KNOWING THE RISKS AND HAZARDS OF SNOW SHOVELING

In Canada, snow shoveling is one of the leading causes of injury during the winter months. Snow shoveling can be a hazardous activity if precautions are not taken. Some of the risks and hazards associated with snow shoveling include back injuries, heart attacks, and slips and falls.


Snow shoveling can be a physically demanding activity, particularly for those who are not used to it. It is important to warm up before shoveling and to take breaks often.


Pro Snow Solutions is here to provide you with some steps to make your snow shoveling experience enjoyable:


  1. Warm-up. Take a few moments to warm up your muscles with smooth motions before setting out to shovel. Try bending forward and backward to acknowledge your body more, or walk in place to increase your heart rate.

  2. Instead of using lifting, push the snow with the shovel. Using your back and legs whenever possible when pushing snow can minimize the amount of tension caused by a back strain.

  3. When selecting the right shovel for the job, be sure to select an ergonomically designed model.

  4. Whenever possible, lighten your load. Consider reducing the weight you're lifting with an Lighter-weight plastic shovel rather than a metal one.

  5. Maintain an easy pace, and drink plenty of water while shoveling. Counsel yourself to take a 20- to 30-minute break after Twenty to thirty minutes of shoveling, particularly when the snow is wet.

  6. Consider incorporating shoveling as part of your daily routine throughout the snowstorm to prevent having to commence a huge undertaking at once.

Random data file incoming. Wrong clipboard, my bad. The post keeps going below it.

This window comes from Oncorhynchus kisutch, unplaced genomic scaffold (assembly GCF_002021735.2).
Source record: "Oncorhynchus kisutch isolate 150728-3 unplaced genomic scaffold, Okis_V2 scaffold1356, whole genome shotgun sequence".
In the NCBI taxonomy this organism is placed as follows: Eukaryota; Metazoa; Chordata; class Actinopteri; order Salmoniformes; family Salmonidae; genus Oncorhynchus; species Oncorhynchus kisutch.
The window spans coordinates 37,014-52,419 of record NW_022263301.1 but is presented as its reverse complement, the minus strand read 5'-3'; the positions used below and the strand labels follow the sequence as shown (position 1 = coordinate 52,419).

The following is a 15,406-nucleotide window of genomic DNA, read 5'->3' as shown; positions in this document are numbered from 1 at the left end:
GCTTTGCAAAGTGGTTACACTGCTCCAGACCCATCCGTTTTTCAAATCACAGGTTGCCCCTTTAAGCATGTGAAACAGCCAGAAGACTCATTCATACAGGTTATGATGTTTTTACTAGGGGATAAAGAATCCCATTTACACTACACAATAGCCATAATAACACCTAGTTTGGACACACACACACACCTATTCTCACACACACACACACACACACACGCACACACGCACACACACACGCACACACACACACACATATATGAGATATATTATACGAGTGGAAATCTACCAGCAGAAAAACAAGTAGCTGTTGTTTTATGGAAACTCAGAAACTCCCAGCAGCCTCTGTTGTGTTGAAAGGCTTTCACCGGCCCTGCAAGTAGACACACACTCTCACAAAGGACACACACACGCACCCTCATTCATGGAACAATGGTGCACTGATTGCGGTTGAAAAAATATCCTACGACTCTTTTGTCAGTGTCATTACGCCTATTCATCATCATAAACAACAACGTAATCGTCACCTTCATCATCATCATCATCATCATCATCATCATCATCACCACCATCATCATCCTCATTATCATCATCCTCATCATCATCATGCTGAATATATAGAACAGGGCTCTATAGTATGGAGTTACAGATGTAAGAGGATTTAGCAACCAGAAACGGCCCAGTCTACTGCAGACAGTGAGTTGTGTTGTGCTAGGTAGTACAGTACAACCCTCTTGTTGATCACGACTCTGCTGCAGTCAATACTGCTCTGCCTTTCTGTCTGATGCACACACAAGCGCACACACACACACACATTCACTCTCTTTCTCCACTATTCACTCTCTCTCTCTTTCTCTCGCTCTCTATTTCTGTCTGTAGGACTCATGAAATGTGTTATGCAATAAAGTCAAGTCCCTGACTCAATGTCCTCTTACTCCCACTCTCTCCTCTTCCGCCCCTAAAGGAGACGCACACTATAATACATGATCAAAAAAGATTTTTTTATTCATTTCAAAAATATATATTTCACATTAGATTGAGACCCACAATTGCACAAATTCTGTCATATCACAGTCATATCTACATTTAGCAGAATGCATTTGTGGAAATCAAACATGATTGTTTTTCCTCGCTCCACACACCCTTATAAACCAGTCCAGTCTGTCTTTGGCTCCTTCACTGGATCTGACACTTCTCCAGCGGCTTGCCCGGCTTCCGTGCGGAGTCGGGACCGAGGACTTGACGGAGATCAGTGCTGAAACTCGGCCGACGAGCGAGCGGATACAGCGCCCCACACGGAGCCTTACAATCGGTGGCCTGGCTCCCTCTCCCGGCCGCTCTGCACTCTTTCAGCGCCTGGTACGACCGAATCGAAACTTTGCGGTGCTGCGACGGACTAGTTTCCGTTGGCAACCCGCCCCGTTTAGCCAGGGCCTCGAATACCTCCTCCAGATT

7. Keep up with the snowfall. If possible, attempt to clear snow soon after it falls, when it's lighter and fluffier. The longer snow remains on the ground, the wetter it might become. Sloppy, heavy snow can be difficult to move.

  8. Wear layers. Dress in layers and remove them as they warm in order to keep body temperature regulated.

  9. Maintain adequate hydration by drinking plenty of water when you're shoveling.



A study revealed that the most frequent shoveling-related injuries were to the lower back. Injuries due to slowed blood circulation accounted for approximately seven percent of all injuries, though the most serious. If you are not active, are middle-aged or older than 50, or have conditions, such as heart disease or high blood pressure, please contact your physician. Consider using a snow blower or a snow removal company as an alternative option for snow removal.


Snow and ice pose a danger to you and your fellow citizens. As a property owner, you are obligated to take reasonable care to ensure that walkways accessible from your property do not have snow and ice. Pretreating your footpaths and other paved surfaces with an anti-icer product can make it easier to quickly remove snow and ice.


Buy salt ahead of time, as it's sometimes unavailable during periods of very long cold winters. You can keep unused rock salt in a covered container, out of reach from children and pets.


In conclusion, it is important to be aware of the risks and hazards associated with snow shoveling. Taking the necessary precautions can help prevent injuries. If you are unsure about how to shovel snow safely, consider hiring a professional.

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